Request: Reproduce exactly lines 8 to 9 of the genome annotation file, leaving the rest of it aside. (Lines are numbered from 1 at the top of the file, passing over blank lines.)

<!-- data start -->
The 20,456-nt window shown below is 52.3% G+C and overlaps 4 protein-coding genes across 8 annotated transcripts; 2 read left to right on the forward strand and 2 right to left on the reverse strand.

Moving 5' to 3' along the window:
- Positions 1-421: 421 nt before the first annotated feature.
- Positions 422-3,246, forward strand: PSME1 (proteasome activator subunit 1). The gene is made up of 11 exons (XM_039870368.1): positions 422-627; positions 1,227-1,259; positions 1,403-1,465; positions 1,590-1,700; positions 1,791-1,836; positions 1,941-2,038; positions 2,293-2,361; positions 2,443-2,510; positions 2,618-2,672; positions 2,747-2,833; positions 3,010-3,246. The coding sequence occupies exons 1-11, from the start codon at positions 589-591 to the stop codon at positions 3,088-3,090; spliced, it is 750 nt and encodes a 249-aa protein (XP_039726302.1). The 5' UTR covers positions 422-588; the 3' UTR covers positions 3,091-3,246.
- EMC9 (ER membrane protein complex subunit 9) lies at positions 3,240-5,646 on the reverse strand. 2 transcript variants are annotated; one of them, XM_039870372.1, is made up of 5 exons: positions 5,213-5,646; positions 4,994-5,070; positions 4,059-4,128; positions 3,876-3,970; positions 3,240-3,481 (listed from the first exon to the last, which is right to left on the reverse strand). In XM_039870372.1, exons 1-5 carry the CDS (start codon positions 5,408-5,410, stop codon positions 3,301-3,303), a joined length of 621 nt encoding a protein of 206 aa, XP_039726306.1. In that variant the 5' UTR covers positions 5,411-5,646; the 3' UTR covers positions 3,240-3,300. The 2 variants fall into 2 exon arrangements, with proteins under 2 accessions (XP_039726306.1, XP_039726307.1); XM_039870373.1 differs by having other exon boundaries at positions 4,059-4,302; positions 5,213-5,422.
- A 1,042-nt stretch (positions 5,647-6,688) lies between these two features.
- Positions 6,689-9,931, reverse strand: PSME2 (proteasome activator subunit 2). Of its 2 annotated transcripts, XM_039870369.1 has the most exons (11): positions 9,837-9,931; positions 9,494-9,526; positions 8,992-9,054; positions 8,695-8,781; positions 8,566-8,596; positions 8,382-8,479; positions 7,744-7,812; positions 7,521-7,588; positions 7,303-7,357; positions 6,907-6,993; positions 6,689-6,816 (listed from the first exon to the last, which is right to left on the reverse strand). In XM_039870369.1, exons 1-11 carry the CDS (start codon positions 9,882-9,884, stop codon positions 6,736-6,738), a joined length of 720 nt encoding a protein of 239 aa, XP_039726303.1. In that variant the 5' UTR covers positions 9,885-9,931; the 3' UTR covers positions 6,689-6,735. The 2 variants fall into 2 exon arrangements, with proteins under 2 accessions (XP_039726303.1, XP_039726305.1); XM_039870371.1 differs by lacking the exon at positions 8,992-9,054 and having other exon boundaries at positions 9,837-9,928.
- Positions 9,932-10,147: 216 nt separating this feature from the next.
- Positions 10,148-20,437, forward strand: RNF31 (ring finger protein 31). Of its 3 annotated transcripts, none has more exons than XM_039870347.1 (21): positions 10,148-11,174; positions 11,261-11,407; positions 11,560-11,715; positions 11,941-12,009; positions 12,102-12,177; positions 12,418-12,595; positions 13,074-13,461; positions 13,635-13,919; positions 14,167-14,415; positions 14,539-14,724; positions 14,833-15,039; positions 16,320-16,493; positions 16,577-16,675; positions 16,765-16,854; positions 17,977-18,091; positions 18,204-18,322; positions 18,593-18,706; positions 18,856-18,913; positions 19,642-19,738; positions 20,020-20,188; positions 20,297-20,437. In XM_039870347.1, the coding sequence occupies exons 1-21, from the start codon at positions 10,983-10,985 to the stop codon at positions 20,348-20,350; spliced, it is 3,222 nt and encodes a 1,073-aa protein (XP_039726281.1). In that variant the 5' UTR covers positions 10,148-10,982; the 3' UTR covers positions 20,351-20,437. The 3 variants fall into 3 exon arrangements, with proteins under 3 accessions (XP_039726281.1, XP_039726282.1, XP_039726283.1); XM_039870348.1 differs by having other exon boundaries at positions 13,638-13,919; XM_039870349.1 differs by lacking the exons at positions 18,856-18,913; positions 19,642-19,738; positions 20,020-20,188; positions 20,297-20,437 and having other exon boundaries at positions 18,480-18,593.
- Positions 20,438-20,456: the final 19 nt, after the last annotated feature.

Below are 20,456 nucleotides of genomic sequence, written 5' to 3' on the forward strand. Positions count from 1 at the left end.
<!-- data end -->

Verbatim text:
- Positions 9,932-10,147: 216 nt separating this feature from the next.
- Positions 10,148-20,437, forward strand: RNF31 (ring finger protein 31). Of its 3 annotated transcripts, none has more exons than XM_039870347.1 (21): positions 10,148-11,174; positions 11,261-11,407; positions 11,560-11,715; positions 11,941-12,009; positions 12,102-12,177; positions 12,418-12,595; positions 13,074-13,461; positions 13,635-13,919; positions 14,167-14,415; positions 14,539-14,724; positions 14,833-15,039; positions 16,320-16,493; positions 16,577-16,675; positions 16,765-16,854; positions 17,977-18,091; positions 18,204-18,322; positions 18,593-18,706; positions 18,856-18,913; positions 19,642-19,738; positions 20,020-20,188; positions 20,297-20,437. In XM_039870347.1, the coding sequence occupies exons 1-21, from the start codon at positions 10,983-10,985 to the stop codon at positions 20,348-20,350; spliced, it is 3,222 nt and encodes a 1,073-aa protein (XP_039726281.1). In that variant the 5' UTR covers positions 10,148-10,982; the 3' UTR covers positions 20,351-20,437. The 3 variants fall into 3 exon arrangements, with proteins under 3 accessions (XP_039726281.1, XP_039726282.1, XP_039726283.1); XM_039870348.1 differs by having other exon boundaries at positions 13,638-13,919; XM_039870349.1 differs by lacking the exons at positions 18,856-18,913; positions 19,642-19,738; positions 20,020-20,188; positions 20,297-20,437 and having other exon boundaries at positions 18,480-18,593.